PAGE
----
Date: September 17, 1852
My Dearest Jack,
I hope this letter finds you well. Hopefully the blistering heat of India has not driven you Totally Insane. I am well as I can be, and quite more excited than I ought to be. What must you think of your little sister now, adventuring in the deepest jungles of Africa? While you are conquering natives and building roads to the interior with the army in India, I shall be fully occupied collecting Strange Specimens of Anomalous Fauna for the National Institute of Zoology in dear old London. I assure you, brother, that I am taking good care of myself. Before I left England, Mother and Father saw that I was well outfitted with the very latest supplies. Our expedition force is well equipped, and we have several native guides to direct us throughout the treacherous jungles.
Mother and Father went to the trouble of securing for the voyage a truly peculiar fellow to be my personal manservant. He insists upon referring to himself as Bernie the Whipmaster. When I first met him onboard the HMS Oceania, I could not help but wonder if this title was truly deserved. He soon proved me wrong by demonstrating his prowess with a long bullwhip. Dear brother, he was able to snap a carrot in half right out of my hand as I stood on the deck! He has a very strange accent, perhaps from Australia or some obscure part of Her Majesty’s African Empire. He is rather short, scarcely above my shoulder, but the way he carries himself makes me feel that he is ready for anything. He may be a bit odd, but I am convinced that Mother and Father chose wisely.
We took ship aboard the HMS Oceania at Dover; from there we went to Lisbon, Portugal, and on to the Canary Islands. From there we rounded West Africa and set our course for the Gulf of Guinea. The Congo, as you well know, is right on the equatorial line, and the air here is most sticky and rather unpleasantly warm. But that is the price of having adventures.
There were many in London who did not approve of Mother and Father’s decision to allow me to come on this expedition. I say boo to them and hope they rot in their opera boxes and silk gowns. Mother and Father, however, were a bit more charming and polite than I ever could be. Father was magnificent. He very sternly told Lord Worthing (That odious fellow. I wanted to stomp on his toes the last time I saw him, but something stopped me. Perhaps I’m more well-mannered than I thought.) that I was perfectly at liberty to go and spend my vacation term any way that I liked. I love Father. He did, however, send me off with an ultimatum. I must find and capture the beasts I am after in this one trip, else ‘twill be back to London society, silk gowns, and the university. I detest silk gowns. My muslin dresses serve just as well, and I don’t have to worry about Tearing Them. I much prefer the dungarees, muslin shirt, and good leather vest that I wear now. With those, a fine pair of boots, and a good safari hat, I am well prepared for any calamities that should arise.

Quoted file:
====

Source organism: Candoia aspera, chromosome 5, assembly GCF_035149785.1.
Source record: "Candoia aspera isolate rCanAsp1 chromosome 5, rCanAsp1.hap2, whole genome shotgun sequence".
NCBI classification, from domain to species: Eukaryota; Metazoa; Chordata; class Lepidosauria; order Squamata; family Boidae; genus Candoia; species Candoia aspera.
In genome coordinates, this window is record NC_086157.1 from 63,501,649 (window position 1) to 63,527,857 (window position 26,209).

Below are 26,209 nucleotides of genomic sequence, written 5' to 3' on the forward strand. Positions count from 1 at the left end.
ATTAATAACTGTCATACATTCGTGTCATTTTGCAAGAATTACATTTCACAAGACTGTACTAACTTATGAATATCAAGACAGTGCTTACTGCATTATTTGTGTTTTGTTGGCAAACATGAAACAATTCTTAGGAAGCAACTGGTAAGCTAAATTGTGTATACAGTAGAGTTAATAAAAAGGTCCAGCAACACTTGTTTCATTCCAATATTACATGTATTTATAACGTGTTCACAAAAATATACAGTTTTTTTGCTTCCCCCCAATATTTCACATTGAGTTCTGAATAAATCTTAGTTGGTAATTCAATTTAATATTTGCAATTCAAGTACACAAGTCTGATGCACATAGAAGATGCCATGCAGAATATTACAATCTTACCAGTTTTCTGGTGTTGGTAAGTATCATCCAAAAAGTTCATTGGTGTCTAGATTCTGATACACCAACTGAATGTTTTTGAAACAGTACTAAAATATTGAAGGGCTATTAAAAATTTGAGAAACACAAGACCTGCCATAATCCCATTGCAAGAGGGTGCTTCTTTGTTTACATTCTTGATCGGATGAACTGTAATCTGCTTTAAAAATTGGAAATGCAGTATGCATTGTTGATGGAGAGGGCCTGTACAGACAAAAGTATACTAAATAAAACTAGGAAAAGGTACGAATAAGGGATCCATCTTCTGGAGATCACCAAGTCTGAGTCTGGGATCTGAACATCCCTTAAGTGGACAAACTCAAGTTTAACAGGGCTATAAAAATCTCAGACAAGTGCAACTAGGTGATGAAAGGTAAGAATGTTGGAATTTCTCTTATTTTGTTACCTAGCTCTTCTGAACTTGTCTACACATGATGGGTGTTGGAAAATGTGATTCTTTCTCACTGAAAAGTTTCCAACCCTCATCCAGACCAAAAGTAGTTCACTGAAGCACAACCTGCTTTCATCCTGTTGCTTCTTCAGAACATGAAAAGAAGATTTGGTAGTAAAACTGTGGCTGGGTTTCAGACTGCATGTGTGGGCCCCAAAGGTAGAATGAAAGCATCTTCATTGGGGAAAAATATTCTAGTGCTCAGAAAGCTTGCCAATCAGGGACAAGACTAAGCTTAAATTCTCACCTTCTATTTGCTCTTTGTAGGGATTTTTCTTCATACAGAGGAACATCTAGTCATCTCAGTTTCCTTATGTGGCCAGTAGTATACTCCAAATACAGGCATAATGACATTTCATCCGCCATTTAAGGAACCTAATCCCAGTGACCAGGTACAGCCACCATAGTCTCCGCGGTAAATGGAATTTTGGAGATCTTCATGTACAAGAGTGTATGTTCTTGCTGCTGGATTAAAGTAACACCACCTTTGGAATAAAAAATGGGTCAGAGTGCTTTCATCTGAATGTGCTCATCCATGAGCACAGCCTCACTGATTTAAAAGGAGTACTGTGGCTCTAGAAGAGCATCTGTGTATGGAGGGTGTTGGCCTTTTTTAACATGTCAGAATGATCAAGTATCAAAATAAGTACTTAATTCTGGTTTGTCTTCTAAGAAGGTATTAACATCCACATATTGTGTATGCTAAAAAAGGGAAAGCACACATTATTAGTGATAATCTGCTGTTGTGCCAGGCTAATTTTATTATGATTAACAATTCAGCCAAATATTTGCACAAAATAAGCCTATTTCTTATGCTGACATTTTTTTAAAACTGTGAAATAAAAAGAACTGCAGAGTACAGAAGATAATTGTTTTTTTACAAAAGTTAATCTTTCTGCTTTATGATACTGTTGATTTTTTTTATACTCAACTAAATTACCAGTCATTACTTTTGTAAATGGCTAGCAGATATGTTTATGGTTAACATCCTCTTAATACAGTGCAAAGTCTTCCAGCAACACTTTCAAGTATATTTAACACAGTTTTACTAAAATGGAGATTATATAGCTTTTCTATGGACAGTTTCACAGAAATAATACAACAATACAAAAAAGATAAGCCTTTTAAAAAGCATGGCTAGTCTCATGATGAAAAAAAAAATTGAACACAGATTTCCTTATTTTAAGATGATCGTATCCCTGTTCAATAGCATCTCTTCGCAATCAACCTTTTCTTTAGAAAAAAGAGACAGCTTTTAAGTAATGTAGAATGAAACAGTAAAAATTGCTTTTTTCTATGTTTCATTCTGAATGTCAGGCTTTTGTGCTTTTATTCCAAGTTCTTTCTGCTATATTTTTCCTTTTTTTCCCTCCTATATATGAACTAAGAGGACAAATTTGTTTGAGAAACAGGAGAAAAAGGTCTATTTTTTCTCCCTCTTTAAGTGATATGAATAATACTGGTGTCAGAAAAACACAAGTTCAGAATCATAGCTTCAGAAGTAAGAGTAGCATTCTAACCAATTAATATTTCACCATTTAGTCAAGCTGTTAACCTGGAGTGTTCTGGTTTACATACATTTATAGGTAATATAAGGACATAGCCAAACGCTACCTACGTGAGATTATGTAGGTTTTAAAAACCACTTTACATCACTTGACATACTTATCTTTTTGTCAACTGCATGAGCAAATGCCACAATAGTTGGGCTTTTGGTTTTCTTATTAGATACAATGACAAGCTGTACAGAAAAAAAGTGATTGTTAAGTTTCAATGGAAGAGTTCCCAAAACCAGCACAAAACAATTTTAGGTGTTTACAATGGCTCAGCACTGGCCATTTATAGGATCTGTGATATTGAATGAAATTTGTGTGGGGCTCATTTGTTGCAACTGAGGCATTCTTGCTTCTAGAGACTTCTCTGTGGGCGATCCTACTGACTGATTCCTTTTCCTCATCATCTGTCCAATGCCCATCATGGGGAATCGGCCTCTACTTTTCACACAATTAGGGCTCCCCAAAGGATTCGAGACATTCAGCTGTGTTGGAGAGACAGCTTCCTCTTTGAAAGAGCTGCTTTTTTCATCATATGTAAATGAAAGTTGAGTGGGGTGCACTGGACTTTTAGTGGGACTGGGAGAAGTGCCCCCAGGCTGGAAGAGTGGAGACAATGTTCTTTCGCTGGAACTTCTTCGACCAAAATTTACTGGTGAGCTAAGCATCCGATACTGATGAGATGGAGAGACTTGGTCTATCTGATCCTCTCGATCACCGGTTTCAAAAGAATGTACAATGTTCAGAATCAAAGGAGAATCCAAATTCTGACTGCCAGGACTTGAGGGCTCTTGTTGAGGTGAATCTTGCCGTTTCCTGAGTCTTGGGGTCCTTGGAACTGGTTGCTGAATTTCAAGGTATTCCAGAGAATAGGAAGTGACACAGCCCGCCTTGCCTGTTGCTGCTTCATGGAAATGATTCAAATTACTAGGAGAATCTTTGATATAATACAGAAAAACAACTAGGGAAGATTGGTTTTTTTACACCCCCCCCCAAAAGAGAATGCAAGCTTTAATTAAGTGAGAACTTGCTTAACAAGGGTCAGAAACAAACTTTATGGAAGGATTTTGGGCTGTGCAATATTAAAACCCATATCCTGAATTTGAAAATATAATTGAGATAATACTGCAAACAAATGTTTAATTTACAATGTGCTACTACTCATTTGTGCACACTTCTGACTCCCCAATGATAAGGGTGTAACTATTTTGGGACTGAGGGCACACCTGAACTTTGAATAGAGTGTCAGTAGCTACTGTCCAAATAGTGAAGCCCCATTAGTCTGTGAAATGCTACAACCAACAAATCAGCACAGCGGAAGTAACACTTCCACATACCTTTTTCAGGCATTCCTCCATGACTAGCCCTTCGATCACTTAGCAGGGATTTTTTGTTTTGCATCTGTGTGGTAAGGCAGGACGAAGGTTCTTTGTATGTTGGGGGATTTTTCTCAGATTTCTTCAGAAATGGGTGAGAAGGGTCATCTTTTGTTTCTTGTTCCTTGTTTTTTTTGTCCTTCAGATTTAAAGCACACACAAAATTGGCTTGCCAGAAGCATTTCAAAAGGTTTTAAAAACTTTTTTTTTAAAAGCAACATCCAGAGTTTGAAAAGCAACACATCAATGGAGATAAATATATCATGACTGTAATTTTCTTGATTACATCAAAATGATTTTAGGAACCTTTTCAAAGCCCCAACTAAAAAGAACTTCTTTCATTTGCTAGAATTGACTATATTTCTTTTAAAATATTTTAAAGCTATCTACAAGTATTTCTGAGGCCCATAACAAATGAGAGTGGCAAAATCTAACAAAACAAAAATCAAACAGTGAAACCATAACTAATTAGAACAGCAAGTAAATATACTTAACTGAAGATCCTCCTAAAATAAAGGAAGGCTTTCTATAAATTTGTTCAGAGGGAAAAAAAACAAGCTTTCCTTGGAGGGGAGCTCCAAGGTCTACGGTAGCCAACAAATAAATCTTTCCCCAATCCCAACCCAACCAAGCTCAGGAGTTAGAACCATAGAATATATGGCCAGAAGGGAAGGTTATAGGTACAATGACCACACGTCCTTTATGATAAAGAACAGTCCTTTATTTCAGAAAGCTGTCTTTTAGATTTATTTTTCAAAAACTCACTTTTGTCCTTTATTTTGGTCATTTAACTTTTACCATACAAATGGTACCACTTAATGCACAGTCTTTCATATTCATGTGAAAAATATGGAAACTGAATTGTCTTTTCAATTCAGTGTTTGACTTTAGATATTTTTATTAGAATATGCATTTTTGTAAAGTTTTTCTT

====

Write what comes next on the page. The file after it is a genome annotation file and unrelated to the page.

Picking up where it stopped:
But of course, Brother, you do not care to know about your younger sister’s fashion preferences. Instead, I shall tell you about our mission. We are to capture and bring back to England certain of the Strange Animals said to abound in the interior jungles of the Congo. I am sure you shall laugh when I tell you the names they have been given. For instance, there is a certain bird, standing the height of a medium-sized child, which is said to repeat incessantly the word ‘whatever’. Father’s esteemed colleagues at the National Institute have put their learned minds together and christened it the Jerzicus quidda, or the ‘Whatever Bird’. I imagine it would look very much like an ostrich. Eyewitness accounts conclude that it has a crest of brightly coloured feathers on its head, is probably flightless, and is Most Annoying. Personally, I believe the sightings to be no more than the symptoms of too much Whiskey. I have outlawed the consumption of alcoholic beverages on my expedition. There will be no bizarre stories from MY men.
Another creature we have been sent to recover is one that seems to have sprung right out of a Rather Bad gothic novel. The clever chaps at the National Institute have called it the Sylvilagus humanus, but my guides and those who have encountered it refer darkly to it as the ‘Were Rabbit’. Described to be about the size of a small child, in rabbit form it is purest white, walks upon two legs, and has an affinity for milk. However, its other form brings its strange name. Eyewitnesses report that it can change its form to appear as a child, five or six years old, that seems to be devoid of all rational speech. I can scarcely believe these tales, but I must admit they intrigue me.
Dearest Jack, we are approaching the camp now, and I must end. I pray that this letter reaches you in good time, and that you are well. Please, accept my apologies for the many sketches throughout this letter. You know how my mind wanders on long journeys. This is beautiful country, and this expedition is sure to bring so many opportunities for sketching. I fear I shall return to England with more sketches than scientific notes. I remain always,
Your loving sister,
I’ve just visited your site for the first time after following you on Instagram for a little while. I saw these story snippets and just read this first installment. I thoroughly enjoyed it!! Raven has a lovely way of speaking. Proper, but strong-willed! Looking forward to reading more!
Thank you! She originated in a game I played with the kids I used to babysit. Their idea of a proper explorer is what really gave birth to her unique voice.